Silver Star Mountain is a massive peak located about four miles northeast of Washington Pass in the North Cascades. From the pass and road, it appears as a purely rock peak with its formidable west face and the Wine Spires towering above Early Winters Creek. However, hidden from view on the north side of the mountain is one of the largest glaciers on the east side of the Cascades The mountain is far less imposing viewed from the north or the south.
Silver Star has two summits separated by a 300 foot deep col at the head of the glacier. The eastern summit is the higher at 8,876 feet. The western summit is just over 8,840 feet. The north ridge of the west peak has the spectacular wine spires at its northern end. The extension of the north ridge beyond Burgundy Col is named Vasiliki Ridge. Snagtooth Ridge extends to the south of the west peak. Along the east ridge of the east peak is the 8,351 foot Silver Horn.
Views from the summit are particularly rewarding - see photo section below.
Lage Wernstedt made the first ascent of the east peak in about 1926 from the south.
The west peak was first climbed by Fred Beckey, Joe Hieb, Herb Staley, and Don Wilde on 31 May 1952 via its northeast side from Silver Star Glacier.
There are two main starting points for climbs of Silver Star Mountain. Both begin at parking places along the North Cascades Highway (State Highway 20).
For those using the Burgundy Col or Willow Creek approach, there is a broad shoulder / pull out / overlook located about 4 miles east of Washington Pass near milepost 166 and a sign pointing to Silver Star Mountain.
The route to Burgundy Col from the parking area descends to the creek bottom below, then climbs to the col. It gets enough traffic that there is now a pretty well defined trail. More Details
The Willow Creek route follows a worn (not constructed) trail along the north valley slope into the upper basin below Snagtooth Ridge.
For those using the Silver Star Creek approach, there is adequate parking where the highway crosses Silver Star Creek. There is a sign at the creek. There is somewhat of a trail leading from the parking area through the forest on the east side of the creek. More Details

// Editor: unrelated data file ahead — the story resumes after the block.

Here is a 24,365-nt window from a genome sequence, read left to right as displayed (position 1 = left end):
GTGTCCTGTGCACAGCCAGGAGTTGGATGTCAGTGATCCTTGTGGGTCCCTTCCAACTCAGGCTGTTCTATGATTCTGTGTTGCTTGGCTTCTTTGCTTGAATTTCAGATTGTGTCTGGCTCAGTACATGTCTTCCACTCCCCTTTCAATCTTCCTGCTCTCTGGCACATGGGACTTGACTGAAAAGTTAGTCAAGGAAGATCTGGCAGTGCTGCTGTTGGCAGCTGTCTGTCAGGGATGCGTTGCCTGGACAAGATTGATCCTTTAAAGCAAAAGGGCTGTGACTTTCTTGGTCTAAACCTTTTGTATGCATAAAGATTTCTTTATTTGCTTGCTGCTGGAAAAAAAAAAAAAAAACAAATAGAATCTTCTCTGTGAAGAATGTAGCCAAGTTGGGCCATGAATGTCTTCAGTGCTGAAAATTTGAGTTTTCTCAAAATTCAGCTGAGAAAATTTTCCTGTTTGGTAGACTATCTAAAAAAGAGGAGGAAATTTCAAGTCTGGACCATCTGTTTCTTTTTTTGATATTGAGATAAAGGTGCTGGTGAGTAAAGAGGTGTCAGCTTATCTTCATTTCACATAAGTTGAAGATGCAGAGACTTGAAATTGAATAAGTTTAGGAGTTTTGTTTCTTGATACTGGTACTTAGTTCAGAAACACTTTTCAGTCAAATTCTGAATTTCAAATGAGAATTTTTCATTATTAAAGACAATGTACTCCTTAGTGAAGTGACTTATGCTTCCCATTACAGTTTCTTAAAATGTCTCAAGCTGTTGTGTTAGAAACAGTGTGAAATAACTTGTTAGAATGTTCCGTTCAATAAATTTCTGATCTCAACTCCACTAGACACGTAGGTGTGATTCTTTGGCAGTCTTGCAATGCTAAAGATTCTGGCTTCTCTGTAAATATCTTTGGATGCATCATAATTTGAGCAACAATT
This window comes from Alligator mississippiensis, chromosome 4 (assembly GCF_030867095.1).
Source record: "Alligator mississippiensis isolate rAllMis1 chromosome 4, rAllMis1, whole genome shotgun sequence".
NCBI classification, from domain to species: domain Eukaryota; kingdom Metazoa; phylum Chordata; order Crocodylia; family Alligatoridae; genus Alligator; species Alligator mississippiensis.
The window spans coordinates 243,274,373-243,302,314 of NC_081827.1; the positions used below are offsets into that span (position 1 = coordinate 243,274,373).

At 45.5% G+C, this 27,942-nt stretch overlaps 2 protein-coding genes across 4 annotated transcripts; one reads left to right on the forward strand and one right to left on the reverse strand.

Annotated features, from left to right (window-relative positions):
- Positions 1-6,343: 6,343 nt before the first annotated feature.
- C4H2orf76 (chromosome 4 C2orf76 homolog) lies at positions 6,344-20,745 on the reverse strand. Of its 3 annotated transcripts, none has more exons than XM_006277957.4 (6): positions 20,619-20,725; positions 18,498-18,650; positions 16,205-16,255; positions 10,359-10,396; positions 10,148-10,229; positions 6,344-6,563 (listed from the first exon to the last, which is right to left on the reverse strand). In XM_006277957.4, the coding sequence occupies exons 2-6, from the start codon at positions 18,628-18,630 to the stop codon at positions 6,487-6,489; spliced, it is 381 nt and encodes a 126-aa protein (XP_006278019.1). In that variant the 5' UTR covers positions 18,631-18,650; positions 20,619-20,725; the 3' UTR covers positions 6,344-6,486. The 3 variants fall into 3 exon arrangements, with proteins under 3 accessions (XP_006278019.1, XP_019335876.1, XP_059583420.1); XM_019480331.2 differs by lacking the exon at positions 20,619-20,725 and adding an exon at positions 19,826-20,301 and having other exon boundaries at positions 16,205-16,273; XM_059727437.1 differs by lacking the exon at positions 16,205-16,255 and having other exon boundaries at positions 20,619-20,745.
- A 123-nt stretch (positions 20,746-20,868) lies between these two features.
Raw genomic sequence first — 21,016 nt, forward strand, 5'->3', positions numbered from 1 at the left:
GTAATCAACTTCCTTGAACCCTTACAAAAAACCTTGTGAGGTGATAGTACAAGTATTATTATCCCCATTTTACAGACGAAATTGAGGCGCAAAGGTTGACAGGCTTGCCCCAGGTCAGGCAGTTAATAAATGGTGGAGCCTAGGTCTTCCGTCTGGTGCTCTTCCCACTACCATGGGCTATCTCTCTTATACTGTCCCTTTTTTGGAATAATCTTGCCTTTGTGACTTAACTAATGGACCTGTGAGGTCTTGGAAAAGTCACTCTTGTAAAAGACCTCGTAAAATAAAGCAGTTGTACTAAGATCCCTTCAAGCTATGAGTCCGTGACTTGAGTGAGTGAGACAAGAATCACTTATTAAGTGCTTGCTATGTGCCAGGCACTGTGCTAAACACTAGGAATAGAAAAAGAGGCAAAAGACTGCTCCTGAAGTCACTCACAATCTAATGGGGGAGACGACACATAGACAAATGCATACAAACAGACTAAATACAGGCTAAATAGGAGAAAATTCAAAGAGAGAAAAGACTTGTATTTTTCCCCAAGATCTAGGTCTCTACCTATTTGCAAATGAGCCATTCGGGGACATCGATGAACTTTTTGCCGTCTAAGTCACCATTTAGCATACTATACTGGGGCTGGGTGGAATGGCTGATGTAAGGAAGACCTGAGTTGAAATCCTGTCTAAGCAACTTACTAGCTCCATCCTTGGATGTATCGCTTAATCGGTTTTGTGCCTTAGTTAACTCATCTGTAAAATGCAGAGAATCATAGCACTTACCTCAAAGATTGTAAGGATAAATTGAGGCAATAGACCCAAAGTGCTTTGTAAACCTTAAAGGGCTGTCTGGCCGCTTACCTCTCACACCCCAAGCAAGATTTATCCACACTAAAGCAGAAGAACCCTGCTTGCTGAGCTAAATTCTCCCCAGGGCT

Washington Department of Transportation web site with information and updates on the spring opening of Wasington Pass and the North Cascades Highway. The road can be open to Silver Star Creek (or near it) before it is open to the Pass and the Burgundy Col parking area:
Washington Pass Information
South Route Attains the col between the summits via scree slopes and gullies on the south side. Class 2 to the col, then the Class 3-4 finish to the summit.
Silver Star Glacier via Burgundy Col Probably he most popular route on the mountain. From Burgundy Col the route descends to the glacier then diagonals up to the col between the two peaks. The glacier itself is and easy snow climb. The climb from the col to the summit is various graded as Class 3 or 4 depending on the author and some just say Class 3-4. The difficulty depends on the exact line taken and can be affected by the amount of snow and ice in the rocks.
Silver Star Glacier, via Silver Star Creek This route attains the glacier at or near its toe and climbs directly up to the col between the peaks with numerous variations possible. Easy snow on the glacier and Class 3-4 rock from the col to the summit.
NE Spur & E Ridge Grade III, 5.8, six hours from the glacier. Starts at the eastern end of Silver Star Glacier.
SE Face & E Ridge Grade II Class 4 and possibly easy Class 5. Approached from Cedar Creek.
Southwest Buttress Class 4 with weathered and loose rock.
West Buttress Grade III 5.8 A1
Northeast Ridge Grade III 5.9
Gato Negro Grade IV 5.10D
Silver Star Glacier From the col between the peaks a snow finger is climbed on the northeast face to the summit block which is Class 4. The summit block can also be reached via gullies on the south side of the West Peak.
No permits are required to climb Silver Star.
No parking pass is presently required to park at either major access point. (Silver Star Creek, or the shoulder / overlook on the highway)
The Okanogan National Forest web site has current information regarding obtaining a NW Forest Pass, road and trail conditions, closures, campgrounds, etc.:
Okanogan National Forest
The main climbing season is April into the fall depending on the amount of snow and the status of the road.
For those camping in the area prior to an approach or one day climb, there are official USFS fee campgrounds on both sides of Washington Pass. The nearest is Lone Fir to the east with Klipchuck and Early Winters a bit further east, but at lower elevations and thus open earlier in the season.
Some folks "bivouac" at the Blue Lake Trailhead or even at the hairpin curve or any number other unofficial spots.
For those wishing to pack in and camp near the peak, there are sites at Burgundy Col and in the upper basin of Silver Star Creek.